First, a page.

But why bother doing this? He asks me finally. There are sooooo many apples in this orchard, and yours are only a few of them. You don’t do all of them. I say there are a few reasons. First, if an apple explodes this season and someone gets hurt, then you know right now it’s not one of mine, so that will save you time and resources reinterviewing me about it, and it saves me the cost of possible recompense, because we know in advance ’tain’t one of mine: you’re holding the proof in your hand. Second, you’ve gone round the other growers interviewing them at length and satisfying yourself at length whether the experts they hired really did an adequate job. Whereas, with me, it’s taken you ten minutes and you have proof of adequacy of my measures. That has saved you time, it’s saved me time, so we can go off and do something else with the time we saved, and the evidence you have in hand is better than what you get from the others.
So, he says, why don’t we insist that all do what you do? Well, you probably can’t, say I, because there are sooooooo many apples, and besides not everyone has this lucky property that my trees have, that there are only ever less than 37 apples per four square meters round a tree. But maybe we can hope, says he, that at least some other people will be able to use your technique, and then we can all save a little more time, be a little more sure that more apples are safe, have maybe a couple fewer accidents this year, and all in all improve the quality of our product!
Yes, and why not? say I.
The assessor returns to headquarters and tells his chief, Mr. Golden-Apple-Guru, what he has just seen. Oh, don’t be silly!, says Mr. GAG. That’s all nonsense what Ladkin told you. He can’t have done that. Everyone knows that Completeness Is Impossible! You’re fired!
Many definitions of hazard construe hazards as states. The apples represent states. Whether they are system states, or states of the system+environment, depends on your definition of hazard. MIL-STD-882 and Leveson’s Safeware define hazards as system states.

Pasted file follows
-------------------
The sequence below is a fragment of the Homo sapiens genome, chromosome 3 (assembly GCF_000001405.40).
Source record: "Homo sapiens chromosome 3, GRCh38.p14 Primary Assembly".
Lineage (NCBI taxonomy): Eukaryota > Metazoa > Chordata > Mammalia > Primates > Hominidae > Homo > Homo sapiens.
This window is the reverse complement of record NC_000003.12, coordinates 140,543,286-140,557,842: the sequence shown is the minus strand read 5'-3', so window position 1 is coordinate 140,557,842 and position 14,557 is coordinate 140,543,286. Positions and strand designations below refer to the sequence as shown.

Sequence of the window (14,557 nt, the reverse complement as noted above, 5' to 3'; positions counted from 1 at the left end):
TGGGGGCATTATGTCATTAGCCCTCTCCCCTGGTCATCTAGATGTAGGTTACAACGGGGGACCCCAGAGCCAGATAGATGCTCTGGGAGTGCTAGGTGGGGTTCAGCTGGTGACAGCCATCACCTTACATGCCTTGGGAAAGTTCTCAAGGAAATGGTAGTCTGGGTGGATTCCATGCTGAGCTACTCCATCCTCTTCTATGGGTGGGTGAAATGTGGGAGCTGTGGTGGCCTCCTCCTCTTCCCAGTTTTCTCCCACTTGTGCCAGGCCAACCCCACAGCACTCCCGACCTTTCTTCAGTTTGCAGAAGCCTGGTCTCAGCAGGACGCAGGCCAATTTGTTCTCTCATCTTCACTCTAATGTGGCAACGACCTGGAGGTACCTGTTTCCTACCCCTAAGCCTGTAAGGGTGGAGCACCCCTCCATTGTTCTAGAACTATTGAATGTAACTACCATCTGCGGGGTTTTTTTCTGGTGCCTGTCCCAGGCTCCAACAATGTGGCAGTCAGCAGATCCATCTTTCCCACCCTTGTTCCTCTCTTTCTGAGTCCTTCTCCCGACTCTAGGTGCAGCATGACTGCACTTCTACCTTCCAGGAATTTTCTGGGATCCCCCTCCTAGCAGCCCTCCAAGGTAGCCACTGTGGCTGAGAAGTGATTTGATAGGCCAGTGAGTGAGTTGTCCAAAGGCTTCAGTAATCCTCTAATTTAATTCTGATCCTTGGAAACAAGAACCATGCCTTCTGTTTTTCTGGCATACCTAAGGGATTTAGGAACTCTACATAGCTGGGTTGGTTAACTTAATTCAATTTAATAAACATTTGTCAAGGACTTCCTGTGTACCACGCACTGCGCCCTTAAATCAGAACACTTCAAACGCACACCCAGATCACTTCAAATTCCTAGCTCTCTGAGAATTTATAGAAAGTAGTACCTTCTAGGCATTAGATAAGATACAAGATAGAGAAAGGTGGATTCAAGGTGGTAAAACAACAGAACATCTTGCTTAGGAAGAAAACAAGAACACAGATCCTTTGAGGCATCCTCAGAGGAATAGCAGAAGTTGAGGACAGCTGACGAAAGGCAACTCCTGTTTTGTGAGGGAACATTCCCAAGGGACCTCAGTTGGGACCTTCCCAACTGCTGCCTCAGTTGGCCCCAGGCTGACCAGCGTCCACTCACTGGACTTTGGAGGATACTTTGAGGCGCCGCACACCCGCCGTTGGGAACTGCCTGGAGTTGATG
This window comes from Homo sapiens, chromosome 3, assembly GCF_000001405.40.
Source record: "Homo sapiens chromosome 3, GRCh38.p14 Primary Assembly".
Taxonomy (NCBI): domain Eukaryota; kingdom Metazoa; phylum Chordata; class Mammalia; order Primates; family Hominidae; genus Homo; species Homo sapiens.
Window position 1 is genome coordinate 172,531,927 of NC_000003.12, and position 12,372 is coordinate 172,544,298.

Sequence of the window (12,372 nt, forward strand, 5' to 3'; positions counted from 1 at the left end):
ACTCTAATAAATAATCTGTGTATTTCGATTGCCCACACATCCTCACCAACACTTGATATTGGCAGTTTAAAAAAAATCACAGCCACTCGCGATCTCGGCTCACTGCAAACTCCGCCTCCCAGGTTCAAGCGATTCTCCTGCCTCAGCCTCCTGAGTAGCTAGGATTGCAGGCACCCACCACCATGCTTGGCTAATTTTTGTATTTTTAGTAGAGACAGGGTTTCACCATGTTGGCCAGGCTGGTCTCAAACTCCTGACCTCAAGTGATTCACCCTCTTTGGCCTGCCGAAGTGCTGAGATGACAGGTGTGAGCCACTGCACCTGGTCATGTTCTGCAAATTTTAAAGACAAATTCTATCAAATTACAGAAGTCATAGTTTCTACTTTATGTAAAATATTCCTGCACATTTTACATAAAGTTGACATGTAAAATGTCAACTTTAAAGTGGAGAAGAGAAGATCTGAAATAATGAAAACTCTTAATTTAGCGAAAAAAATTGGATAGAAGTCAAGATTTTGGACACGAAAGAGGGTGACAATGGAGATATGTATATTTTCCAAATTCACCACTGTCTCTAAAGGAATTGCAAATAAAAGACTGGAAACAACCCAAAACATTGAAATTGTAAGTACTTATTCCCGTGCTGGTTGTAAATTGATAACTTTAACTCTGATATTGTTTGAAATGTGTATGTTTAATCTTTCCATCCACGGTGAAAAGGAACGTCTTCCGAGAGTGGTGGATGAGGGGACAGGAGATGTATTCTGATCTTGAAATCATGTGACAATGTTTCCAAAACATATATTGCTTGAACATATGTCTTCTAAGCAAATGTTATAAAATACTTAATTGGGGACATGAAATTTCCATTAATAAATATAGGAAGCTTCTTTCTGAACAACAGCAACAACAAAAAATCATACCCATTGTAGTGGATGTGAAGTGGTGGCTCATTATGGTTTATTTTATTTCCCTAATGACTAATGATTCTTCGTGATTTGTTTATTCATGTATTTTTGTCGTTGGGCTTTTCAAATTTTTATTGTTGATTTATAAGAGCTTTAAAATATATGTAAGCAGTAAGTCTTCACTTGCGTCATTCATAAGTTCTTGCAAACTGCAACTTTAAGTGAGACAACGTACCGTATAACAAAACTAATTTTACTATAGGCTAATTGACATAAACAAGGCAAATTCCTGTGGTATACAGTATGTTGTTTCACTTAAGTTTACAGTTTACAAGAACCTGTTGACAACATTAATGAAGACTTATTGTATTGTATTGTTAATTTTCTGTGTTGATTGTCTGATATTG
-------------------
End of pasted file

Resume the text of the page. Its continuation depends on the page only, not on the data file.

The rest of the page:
Hazards are supposed to be conditions in which the chances of an accident are increased. For many conceptions, it is also important (although unstated) that for an accident to happen, the system must pass through a hazard state. (If this condition is not fulfilled, then one exposes oneself to possibly mistaken calculations of risk, as shown in my book chapter Problems Calculating Risk Via Hazard .) The exploding apples, or, rather, their immediate consequences, represent accidents that happen through a hazard state. It is important to note in the parable that all that explodes is an apple.
“My” trees represent those yielding hazards at a particular development stage. In Ontological Hazard Analysis (OHA), these development stages are formal refinements of (earlier) stages. The apples “my” trees shed are the hazards identified at this stage. Daniel Jackson has proposed that HazAn may be performed entirely before one starts on the software development, in this note to the York safety-critical list. Whether this turns out to be so, in the typical OHA there will be many refinement stages before one gets to the point of proceeding with software development.
Daniel has queried the point about knowing there are only at most 37 apples to pick up around «my» trees (private communication). This was my attempt to indicate a level of control imposed during OHA, a deliberated restriction of vocabulary so that the system states may be enumerated (or their relevant equivalence classes may be enumerated) and sorted into hazards and non-hazards as happens in the parable. My special picking tool is intended to show that one applies a specific technique for this sorting at a specific refinement level; we have developed no effective general techniques for so doing and doubt that there are any.
I sent a version of this parable to the University of York safety-critical systems mailing list on 01 November 2010 at 08.33. It was intended to illustrate the values of formal analysis, contrary to claims such as that it is «impossible» to establish completeness of the high-level safety requirements unless you ignore most of the relevant factors, a suggestion which appears in a response of Nancy Leveson to a question of mine in a note in the York thread of 31 October 2010 at 11.15. I believe such claims to be mistaken, but they are also widely believed, as may be seen by reading wider in the thread. Whether the parable helps to counter such claims is, of course, up to the reader to judge.